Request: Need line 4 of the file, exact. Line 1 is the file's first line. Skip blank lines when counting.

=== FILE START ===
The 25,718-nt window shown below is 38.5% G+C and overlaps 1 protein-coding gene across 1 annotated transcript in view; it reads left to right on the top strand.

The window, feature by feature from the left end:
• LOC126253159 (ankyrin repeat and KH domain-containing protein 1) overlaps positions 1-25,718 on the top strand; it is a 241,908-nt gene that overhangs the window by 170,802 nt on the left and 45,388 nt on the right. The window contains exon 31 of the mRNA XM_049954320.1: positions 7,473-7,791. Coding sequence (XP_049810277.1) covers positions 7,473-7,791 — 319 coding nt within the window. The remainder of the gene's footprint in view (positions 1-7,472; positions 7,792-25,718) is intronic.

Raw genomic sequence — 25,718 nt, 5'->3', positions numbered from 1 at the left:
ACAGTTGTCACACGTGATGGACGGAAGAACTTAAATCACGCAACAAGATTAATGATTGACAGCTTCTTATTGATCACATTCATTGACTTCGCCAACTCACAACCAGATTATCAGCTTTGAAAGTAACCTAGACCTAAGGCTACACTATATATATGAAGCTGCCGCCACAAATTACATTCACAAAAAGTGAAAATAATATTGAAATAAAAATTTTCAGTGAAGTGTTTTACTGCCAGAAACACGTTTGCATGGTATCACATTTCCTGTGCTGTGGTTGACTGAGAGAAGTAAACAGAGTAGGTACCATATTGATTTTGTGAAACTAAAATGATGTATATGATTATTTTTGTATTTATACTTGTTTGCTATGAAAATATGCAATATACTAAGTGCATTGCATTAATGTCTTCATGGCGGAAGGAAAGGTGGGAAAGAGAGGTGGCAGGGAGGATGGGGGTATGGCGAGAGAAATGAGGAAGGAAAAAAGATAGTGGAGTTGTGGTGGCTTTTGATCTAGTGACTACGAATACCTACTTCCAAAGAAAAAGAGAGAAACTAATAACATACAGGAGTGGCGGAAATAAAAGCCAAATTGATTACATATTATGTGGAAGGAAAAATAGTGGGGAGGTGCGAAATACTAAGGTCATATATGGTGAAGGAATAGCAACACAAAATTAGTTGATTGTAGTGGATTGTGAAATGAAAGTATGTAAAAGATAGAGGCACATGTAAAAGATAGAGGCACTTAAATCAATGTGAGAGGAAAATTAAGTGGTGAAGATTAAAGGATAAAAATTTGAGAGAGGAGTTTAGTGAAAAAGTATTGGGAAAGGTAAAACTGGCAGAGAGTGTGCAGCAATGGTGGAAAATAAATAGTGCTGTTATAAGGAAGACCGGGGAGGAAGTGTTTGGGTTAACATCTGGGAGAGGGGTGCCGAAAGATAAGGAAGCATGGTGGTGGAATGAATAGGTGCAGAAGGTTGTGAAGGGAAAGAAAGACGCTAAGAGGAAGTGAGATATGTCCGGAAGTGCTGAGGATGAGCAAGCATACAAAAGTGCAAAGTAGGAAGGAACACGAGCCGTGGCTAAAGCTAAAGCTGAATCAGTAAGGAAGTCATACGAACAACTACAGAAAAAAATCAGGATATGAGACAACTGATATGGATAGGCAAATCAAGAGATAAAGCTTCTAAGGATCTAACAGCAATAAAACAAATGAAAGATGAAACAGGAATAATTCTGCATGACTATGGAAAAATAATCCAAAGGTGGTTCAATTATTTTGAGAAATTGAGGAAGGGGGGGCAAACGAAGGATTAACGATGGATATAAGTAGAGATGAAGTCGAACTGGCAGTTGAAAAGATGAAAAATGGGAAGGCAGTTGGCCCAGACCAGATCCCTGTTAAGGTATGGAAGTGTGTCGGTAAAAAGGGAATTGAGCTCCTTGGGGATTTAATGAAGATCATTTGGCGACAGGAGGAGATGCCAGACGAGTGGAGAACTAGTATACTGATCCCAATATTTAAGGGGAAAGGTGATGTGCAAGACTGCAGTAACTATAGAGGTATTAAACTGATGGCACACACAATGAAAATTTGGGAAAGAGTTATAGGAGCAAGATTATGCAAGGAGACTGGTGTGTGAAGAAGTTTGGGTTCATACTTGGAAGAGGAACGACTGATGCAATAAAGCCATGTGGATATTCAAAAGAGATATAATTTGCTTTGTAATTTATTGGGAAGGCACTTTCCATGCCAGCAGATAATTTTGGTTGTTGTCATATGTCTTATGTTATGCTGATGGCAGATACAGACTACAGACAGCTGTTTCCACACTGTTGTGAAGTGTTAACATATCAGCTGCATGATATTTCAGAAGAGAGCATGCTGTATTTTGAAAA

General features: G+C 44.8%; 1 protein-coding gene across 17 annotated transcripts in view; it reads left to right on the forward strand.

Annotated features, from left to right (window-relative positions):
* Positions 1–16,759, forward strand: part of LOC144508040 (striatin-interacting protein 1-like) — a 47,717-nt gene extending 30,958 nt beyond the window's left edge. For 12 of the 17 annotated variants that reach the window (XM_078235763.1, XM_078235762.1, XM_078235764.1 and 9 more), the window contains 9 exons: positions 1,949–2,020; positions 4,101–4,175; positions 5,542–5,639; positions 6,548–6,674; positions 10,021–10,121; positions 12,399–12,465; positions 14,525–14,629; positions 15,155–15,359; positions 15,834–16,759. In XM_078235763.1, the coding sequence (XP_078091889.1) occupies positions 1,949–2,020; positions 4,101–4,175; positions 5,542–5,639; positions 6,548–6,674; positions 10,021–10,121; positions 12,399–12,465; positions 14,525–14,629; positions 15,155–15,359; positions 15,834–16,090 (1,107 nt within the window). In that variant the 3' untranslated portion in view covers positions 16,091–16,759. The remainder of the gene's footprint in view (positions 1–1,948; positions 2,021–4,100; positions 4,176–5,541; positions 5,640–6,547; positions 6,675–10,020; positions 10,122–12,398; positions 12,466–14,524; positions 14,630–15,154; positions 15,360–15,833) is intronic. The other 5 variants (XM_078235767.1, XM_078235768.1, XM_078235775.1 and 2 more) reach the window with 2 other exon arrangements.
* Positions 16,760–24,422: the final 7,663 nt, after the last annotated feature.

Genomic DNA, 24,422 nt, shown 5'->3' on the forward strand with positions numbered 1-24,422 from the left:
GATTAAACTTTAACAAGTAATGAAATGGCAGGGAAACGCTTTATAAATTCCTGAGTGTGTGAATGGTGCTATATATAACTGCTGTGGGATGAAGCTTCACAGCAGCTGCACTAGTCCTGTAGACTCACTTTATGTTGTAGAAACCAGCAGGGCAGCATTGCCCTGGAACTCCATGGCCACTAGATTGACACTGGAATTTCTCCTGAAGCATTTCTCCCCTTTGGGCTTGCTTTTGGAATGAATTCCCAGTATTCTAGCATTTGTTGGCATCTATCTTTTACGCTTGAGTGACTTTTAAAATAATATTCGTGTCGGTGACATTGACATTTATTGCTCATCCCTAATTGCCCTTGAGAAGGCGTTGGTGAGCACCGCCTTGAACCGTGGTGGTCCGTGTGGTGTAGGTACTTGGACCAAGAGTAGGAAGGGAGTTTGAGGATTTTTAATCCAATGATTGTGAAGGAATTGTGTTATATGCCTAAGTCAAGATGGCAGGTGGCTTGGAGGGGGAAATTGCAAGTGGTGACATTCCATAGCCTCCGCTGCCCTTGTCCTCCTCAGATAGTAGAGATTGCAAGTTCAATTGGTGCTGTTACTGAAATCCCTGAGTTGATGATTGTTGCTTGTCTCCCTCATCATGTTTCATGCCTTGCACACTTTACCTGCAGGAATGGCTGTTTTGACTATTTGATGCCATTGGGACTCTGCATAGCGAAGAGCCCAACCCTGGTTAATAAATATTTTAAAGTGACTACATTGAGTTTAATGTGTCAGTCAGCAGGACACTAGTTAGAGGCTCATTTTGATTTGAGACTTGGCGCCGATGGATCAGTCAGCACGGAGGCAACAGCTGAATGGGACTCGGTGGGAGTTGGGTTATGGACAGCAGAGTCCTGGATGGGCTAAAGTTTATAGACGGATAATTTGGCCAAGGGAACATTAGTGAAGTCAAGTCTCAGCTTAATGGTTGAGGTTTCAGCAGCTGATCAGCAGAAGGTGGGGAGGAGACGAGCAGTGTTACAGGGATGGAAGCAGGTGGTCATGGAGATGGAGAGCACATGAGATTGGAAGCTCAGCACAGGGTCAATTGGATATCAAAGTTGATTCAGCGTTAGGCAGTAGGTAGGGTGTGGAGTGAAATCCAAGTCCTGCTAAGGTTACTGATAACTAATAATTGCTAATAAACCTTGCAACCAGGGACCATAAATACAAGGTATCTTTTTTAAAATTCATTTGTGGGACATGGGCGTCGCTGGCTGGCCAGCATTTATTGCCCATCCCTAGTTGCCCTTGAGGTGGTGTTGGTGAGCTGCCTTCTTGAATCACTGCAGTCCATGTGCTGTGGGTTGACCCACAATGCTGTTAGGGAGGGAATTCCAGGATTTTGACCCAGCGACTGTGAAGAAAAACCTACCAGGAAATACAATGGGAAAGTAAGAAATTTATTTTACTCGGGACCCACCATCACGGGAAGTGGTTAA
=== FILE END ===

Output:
Raw genomic sequence — 25,718 nt, 5'->3', positions numbered from 1 at the left: